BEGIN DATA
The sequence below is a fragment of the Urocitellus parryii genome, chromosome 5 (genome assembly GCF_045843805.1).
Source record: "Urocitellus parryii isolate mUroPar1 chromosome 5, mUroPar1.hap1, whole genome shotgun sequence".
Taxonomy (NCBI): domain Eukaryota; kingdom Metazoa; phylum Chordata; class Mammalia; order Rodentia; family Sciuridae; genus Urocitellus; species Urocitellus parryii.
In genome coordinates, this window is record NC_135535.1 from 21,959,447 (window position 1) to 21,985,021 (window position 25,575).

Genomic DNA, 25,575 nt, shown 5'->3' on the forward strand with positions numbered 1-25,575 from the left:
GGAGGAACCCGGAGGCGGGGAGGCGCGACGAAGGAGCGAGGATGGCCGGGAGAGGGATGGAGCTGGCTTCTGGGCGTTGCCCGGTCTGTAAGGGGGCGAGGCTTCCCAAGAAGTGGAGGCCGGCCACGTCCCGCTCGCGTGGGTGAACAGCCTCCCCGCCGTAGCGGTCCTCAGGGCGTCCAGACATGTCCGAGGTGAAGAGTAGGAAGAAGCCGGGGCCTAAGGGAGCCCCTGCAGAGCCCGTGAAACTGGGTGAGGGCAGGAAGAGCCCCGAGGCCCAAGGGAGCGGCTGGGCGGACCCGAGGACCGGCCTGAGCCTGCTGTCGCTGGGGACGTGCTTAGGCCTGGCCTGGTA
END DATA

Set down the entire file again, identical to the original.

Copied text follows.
The sequence below is a fragment of the Urocitellus parryii genome, chromosome 5 (genome assembly GCF_045843805.1).
Source record: "Urocitellus parryii isolate mUroPar1 chromosome 5, mUroPar1.hap1, whole genome shotgun sequence".
Taxonomy (NCBI): domain Eukaryota; kingdom Metazoa; phylum Chordata; class Mammalia; order Rodentia; family Sciuridae; genus Urocitellus; species Urocitellus parryii.
In genome coordinates, this window is record NC_135535.1 from 21,959,447 (window position 1) to 21,985,021 (window position 25,575).

Genomic DNA, 25,575 nt, shown 5'->3' on the forward strand with positions numbered 1-25,575 from the left:
GGAGGAACCCGGAGGCGGGGAGGCGCGACGAAGGAGCGAGGATGGCCGGGAGAGGGATGGAGCTGGCTTCTGGGCGTTGCCCGGTCTGTAAGGGGGCGAGGCTTCCCAAGAAGTGGAGGCCGGCCACGTCCCGCTCGCGTGGGTGAACAGCCTCCCCGCCGTAGCGGTCCTCAGGGCGTCCAGACATGTCCGAGGTGAAGAGTAGGAAGAAGCCGGGGCCTAAGGGAGCCCCTGCAGAGCCCGTGAAACTGGGTGAGGGCAGGAAGAGCCCCGAGGCCCAAGGGAGCGGCTGGGCGGACCCGAGGACCGGCCTGAGCCTGCTGTCGCTGGGGACGTGCTTAGGCCTGGCCTGGTA